Becoming (mostly) Vegetarian | Why go Vegetarian?

For a long time now I've thought the idea of vegetarianism was really great. Even back in high school I attempted to adapt a vegetarian lifestyle, however when you have very little control over what food is being bought and consumed it makes it hard (not to mention a slight lack of dedication.

My college experience taught me a lot about how the world works and the difference between problems we are actually facing and the hype. Along with that I learned ways that I could make small improvements by changing things about my own lifestyle.

I've come to the conclusion that a mostly vegetarian diet will suit my lifestyle and goals quite nicely. I'm all for animal rights but to be quite honest I don't think me being vegetarian is going to change the way the farming industry is run. What I do think my vegetarian diet will do is minimize my ecologic footprint - more on that in the "Reasons for Vegetarianism" section.

 So I'm not committing 100% to not eating meat but since my diet consisted of very little meat anyway I thought it was a great place to start. Also, a mostly vegetarian diet doesn't prevent me from occasionally splurging and eating something with meat in it.

Why? Why should anyone consider reducing (or cutting out) meat products?


There are lots of arguments on both sides of this point. I'm going to go through some of the ones that are most prevalent from my experience. So below are some overarching statements and questions that may not be as cut and dry as it appears (or as some people say it is).

Reasons Against Vegetarianism:


Humans are naturally omnivorous - The mixed variety of teeth we have sort of proves this one. We have these real nice 'sharp' front teeth and canines for tearing meat and such and some flatter less-sharp molars in the back for fruits and veggies. That fact however doesn't necessarily mean you have to eat meat.

You 'need' meat to be healthy - this is debatable and I've heard good solid reasoning in both directions. At this point the whole 'complete protein' bit isn't true. From what I understand you get enough of each amino acid in a vegetarian diet and you don't have to eat a complete protein with every meal.Though meat does provide larger amounts of certain nutrients that you don't find in quite that abundance in non-animal products (e.g. iron). But that's not to say you can't get enough of them.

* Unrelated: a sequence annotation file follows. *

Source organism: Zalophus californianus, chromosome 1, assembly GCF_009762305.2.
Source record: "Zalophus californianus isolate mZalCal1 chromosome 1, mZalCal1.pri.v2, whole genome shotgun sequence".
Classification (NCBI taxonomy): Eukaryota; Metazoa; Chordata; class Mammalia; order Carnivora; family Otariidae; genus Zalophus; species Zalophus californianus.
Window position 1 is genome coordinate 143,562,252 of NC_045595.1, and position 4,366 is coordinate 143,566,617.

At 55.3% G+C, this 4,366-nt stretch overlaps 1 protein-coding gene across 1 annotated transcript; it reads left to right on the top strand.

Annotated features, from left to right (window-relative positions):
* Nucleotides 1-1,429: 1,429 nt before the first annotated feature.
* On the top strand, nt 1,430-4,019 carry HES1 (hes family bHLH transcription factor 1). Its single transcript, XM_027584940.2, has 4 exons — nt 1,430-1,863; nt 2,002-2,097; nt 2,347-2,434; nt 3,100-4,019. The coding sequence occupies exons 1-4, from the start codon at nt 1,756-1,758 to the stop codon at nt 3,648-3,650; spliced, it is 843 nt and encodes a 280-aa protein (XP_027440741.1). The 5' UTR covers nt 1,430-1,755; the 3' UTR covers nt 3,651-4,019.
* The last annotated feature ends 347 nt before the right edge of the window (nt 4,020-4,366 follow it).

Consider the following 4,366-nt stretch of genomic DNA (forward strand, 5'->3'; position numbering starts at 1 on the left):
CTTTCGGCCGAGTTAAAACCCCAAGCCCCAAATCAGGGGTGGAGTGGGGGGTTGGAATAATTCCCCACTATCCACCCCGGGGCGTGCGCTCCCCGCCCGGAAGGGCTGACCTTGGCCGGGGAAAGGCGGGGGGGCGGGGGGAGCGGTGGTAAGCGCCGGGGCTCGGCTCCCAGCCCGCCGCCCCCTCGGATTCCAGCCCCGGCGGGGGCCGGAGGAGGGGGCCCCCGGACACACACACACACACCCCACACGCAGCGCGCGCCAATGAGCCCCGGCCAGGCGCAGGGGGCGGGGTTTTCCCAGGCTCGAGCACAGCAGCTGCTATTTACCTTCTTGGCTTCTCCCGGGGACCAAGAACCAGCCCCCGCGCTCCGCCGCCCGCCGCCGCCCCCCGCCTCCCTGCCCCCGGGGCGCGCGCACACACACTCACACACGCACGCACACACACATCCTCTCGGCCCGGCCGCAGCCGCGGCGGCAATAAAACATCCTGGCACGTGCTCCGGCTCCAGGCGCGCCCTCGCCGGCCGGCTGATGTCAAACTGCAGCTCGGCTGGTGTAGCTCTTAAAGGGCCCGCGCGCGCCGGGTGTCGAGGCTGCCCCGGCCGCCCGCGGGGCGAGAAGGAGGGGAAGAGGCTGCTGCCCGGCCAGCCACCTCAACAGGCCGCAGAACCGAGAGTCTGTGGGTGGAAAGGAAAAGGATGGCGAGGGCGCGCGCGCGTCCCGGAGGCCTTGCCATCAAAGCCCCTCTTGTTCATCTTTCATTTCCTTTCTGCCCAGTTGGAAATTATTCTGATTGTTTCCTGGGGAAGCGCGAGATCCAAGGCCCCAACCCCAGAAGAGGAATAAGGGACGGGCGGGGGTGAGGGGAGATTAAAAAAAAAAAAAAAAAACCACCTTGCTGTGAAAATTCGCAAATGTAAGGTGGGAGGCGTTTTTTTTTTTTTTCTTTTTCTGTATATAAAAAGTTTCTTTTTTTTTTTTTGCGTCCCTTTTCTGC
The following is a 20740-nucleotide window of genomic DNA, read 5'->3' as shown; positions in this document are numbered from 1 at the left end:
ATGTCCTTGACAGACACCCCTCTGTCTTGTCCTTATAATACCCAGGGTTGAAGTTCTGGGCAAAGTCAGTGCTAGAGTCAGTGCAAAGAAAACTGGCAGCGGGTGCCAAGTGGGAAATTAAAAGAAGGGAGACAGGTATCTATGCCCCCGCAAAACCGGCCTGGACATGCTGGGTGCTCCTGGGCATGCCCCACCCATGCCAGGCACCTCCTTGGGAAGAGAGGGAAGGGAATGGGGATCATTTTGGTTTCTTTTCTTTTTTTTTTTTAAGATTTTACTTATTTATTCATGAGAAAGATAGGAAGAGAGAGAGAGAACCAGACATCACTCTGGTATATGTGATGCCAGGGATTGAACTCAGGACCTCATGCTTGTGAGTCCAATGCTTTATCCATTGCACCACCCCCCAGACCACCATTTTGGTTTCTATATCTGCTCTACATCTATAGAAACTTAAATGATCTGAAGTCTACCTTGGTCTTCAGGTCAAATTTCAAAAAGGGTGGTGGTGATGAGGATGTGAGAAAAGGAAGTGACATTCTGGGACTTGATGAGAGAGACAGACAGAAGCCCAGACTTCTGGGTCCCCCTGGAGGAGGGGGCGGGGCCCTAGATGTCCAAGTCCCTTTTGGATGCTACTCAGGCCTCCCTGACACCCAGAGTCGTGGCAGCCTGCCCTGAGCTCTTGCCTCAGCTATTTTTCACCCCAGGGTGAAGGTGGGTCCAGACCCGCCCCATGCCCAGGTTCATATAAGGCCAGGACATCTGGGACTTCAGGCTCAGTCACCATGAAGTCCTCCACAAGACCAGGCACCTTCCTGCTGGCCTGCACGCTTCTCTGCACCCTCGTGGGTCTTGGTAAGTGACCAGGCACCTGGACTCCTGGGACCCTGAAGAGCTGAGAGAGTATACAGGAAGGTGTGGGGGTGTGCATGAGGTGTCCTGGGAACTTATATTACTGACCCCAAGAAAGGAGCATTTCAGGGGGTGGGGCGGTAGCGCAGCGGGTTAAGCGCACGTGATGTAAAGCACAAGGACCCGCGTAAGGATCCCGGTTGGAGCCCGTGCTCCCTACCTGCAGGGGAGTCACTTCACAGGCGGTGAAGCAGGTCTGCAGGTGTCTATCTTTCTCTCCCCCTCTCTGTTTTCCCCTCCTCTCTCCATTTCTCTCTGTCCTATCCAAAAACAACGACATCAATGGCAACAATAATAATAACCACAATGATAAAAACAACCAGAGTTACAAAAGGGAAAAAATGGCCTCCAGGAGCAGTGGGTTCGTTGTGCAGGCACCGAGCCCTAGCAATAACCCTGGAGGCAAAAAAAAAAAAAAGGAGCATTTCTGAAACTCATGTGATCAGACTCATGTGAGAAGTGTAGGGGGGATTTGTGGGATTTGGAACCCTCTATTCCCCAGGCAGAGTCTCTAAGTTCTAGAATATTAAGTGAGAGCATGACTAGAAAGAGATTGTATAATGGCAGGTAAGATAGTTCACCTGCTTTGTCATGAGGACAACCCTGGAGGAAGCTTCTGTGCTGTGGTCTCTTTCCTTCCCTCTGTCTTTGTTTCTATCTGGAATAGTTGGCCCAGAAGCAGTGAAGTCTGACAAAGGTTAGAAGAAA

Cutting something completely from your diet is unhealthy - Yes, it can be REALLY unhealthy. BUT if you know and understand the nutritional value and substance of the foods your are cutting out you can (most often) replace them with something that will be nutritionally equal. Also, this supports the idea of going mostly vegetarian. More on that in just a minute.

It's Expensive - Again, yes it can be very expensive. But you know what else is expensive? Meat. I've not done a price comparison of meals that include meat vs. meatless but I haven't noticed a difference in the amount I've been spending on groceries. And as a side note my refrigerator always looks fantastic full of all the fruits and veggies and everything.

It makes eating out difficult and can be frustrating for you and other people - A valid point. Not all places have available vegetarian options but most places do at this point (besides fast food places, which is fine because we shouldn't eat that crap anyway. But really, where are they on this whole thing?). Also, yes this can be frustrating, especially for other people because if you are a dedicated vegetarian you've gotta ask what things are prepared, cooked, and fried with (such as: McDonalds fries have beef stock in them. Who knew?). Really though, if this is what you want, you just tough it out and it gets easier. But if you're a mostly vegetarian you can sorta get around this. It is good to know what is going into your food though and no one probably knows better than a people with diet restrictions or food allergies.